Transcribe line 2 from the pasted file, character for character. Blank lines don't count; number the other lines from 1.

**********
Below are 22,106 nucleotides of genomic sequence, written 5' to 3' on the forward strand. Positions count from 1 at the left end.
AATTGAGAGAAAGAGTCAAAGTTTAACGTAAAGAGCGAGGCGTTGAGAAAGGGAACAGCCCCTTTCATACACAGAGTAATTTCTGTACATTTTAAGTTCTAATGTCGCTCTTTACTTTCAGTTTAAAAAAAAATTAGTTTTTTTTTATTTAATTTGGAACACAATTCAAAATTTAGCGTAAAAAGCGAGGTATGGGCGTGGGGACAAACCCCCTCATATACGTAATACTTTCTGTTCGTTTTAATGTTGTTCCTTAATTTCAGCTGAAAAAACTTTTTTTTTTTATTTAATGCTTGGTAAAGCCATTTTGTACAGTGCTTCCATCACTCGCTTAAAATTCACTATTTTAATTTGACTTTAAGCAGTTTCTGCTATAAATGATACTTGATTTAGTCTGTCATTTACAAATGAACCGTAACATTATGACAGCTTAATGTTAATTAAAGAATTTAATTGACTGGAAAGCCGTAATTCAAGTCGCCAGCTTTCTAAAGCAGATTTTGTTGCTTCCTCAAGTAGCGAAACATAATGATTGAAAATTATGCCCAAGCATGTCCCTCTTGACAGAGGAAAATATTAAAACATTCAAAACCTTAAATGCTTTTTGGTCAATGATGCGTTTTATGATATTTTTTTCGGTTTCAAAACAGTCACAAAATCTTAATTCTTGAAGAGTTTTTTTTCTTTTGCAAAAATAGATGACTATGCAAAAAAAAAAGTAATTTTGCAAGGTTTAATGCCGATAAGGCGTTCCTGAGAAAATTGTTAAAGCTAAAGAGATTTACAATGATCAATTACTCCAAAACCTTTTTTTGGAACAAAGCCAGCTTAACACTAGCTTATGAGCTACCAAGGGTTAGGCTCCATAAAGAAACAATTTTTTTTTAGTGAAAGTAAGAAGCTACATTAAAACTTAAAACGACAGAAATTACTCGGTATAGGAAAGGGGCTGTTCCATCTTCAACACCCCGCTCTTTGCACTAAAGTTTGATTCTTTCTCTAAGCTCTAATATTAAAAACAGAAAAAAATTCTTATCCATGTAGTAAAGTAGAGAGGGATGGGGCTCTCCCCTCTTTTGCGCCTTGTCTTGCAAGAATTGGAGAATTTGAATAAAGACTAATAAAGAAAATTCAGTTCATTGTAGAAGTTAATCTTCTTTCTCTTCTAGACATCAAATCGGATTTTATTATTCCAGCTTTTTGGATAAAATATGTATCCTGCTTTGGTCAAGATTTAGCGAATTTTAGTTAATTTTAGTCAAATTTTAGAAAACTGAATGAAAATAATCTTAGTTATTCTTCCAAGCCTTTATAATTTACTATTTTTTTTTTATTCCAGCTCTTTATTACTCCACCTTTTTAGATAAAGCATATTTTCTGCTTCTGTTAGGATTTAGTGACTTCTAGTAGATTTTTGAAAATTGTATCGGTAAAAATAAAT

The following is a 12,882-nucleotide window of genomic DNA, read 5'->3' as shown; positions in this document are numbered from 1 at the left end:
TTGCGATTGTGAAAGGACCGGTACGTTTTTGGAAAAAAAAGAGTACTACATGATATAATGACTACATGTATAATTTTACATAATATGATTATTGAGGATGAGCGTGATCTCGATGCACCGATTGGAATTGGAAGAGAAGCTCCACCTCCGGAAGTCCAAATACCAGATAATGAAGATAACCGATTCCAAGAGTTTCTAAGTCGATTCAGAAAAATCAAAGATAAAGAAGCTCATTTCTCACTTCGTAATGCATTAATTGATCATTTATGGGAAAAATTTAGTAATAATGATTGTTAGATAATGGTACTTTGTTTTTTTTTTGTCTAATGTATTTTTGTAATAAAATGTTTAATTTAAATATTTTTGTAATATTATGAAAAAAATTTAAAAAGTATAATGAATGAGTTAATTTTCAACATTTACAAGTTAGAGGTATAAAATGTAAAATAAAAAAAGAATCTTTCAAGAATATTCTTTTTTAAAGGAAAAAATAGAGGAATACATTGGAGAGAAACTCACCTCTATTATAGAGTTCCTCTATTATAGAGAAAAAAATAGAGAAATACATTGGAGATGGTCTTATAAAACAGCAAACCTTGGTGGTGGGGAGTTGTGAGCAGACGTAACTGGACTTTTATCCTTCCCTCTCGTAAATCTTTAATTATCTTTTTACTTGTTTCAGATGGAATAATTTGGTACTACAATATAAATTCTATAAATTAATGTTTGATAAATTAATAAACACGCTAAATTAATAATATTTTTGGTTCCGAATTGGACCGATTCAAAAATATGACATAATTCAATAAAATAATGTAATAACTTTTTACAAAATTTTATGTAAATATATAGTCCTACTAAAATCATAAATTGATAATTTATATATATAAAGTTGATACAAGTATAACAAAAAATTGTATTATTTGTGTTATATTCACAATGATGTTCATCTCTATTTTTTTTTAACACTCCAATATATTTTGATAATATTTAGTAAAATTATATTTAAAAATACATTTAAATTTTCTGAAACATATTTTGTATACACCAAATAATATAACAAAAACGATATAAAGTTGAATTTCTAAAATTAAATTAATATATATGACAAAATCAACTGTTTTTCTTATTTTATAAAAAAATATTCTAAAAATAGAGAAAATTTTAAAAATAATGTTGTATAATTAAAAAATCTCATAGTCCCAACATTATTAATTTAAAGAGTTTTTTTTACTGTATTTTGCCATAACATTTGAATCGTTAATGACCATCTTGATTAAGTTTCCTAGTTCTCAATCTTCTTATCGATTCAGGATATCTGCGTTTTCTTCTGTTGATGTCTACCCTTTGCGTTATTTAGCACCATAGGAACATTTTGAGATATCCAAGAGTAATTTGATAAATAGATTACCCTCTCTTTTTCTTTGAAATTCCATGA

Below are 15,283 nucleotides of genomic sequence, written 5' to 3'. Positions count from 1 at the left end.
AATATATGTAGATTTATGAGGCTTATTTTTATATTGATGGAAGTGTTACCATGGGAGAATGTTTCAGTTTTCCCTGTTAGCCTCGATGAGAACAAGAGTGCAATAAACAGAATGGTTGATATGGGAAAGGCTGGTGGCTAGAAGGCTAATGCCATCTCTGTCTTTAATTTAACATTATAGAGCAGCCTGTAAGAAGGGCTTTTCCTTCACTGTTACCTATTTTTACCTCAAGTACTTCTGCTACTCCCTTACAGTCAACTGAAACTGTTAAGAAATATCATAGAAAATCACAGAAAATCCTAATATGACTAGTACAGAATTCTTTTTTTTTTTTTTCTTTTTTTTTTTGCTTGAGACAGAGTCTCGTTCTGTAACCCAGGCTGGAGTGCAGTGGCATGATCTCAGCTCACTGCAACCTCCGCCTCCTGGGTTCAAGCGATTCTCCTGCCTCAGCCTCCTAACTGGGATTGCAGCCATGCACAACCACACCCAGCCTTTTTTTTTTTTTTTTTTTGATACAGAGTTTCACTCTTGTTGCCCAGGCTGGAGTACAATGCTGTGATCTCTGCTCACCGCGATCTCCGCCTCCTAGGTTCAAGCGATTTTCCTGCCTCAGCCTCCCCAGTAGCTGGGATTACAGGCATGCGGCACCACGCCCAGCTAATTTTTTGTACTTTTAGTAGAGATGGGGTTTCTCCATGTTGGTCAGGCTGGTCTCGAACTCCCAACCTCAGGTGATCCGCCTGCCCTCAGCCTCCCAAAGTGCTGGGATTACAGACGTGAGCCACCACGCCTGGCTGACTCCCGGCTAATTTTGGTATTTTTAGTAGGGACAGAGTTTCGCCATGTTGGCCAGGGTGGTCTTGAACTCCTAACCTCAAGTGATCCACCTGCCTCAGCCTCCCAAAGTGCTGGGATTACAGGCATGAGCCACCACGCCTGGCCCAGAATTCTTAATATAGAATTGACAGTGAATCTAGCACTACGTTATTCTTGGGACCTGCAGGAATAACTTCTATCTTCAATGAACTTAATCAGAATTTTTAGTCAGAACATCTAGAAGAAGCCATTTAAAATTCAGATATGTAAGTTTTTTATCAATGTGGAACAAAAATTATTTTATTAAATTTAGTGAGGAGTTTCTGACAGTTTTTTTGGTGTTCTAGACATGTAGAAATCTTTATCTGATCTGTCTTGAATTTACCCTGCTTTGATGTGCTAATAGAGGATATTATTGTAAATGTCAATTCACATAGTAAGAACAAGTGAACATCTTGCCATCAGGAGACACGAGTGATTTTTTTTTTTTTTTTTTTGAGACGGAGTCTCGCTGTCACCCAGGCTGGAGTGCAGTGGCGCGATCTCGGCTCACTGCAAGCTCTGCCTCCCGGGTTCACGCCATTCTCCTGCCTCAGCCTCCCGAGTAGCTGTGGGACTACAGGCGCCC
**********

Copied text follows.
AATTGAGAGAAAGAGTCAAAGTTTAACGTAAAGAGCGAGGCGTTGAGAAAGGGAACAGCCCCTTTCATACACAGAGTAATTTCTGTACATTTTAAGTTCTAATGTCGCTCTTTACTTTCAGTTTAAAAAAAAATTAGTTTTTTTTTATTTAATTTGGAACACAATTCAAAATTTAGCGTAAAAAGCGAGGTATGGGCGTGGGGACAAACCCCCTCATATACGTAATACTTTCTGTTCGTTTTAATGTTGTTCCTTAATTTCAGCTGAAAAAACTTTTTTTTTTTATTTAATGCTTGGTAAAGCCATTTTGTACAGTGCTTCCATCACTCGCTTAAAATTCACTATTTTAATTTGACTTTAAGCAGTTTCTGCTATAAATGATACTTGATTTAGTCTGTCATTTACAAATGAACCGTAACATTATGACAGCTTAATGTTAATTAAAGAATTTAATTGACTGGAAAGCCGTAATTCAAGTCGCCAGCTTTCTAAAGCAGATTTTGTTGCTTCCTCAAGTAGCGAAACATAATGATTGAAAATTATGCCCAAGCATGTCCCTCTTGACAGAGGAAAATATTAAAACATTCAAAACCTTAAATGCTTTTTGGTCAATGATGCGTTTTATGATATTTTTTTCGGTTTCAAAACAGTCACAAAATCTTAATTCTTGAAGAGTTTTTTTTCTTTTGCAAAAATAGATGACTATGCAAAAAAAAAAGTAATTTTGCAAGGTTTAATGCCGATAAGGCGTTCCTGAGAAAATTGTTAAAGCTAAAGAGATTTACAATGATCAATTACTCCAAAACCTTTTTTTGGAACAAAGCCAGCTTAACACTAGCTTATGAGCTACCAAGGGTTAGGCTCCATAAAGAAACAATTTTTTTTTAGTGAAAGTAAGAAGCTACATTAAAACTTAAAACGACAGAAATTACTCGGTATAGGAAAGGGGCTGTTCCATCTTCAACACCCCGCTCTTTGCACTAAAGTTTGATTCTTTCTCTAAGCTCTAATATTAAAAACAGAAAAAAATTCTTATCCATGTAGTAAAGTAGAGAGGGATGGGGCTCTCCCCTCTTTTGCGCCTTGTCTTGCAAGAATTGGAGAATTTGAATAAAGACTAATAAAGAAAATTCAGTTCATTGTAGAAGTTAATCTTCTTTCTCTTCTAGACATCAAATCGGATTTTATTATTCCAGCTTTTTGGATAAAATATGTATCCTGCTTTGGTCAAGATTTAGCGAATTTTAGTTAATTTTAGTCAAATTTTAGAAAACTGAATGAAAATAATCTTAGTTATTCTTCCAAGCCTTTATAATTTACTATTTTTTTTTTATTCCAGCTCTTTATTACTCCACCTTTTTAGATAAAGCATATTTTCTGCTTCTGTTAGGATTTAGTGACTTCTAGTAGATTTTTGAAAATTGTATCGGTAAAAATAAAT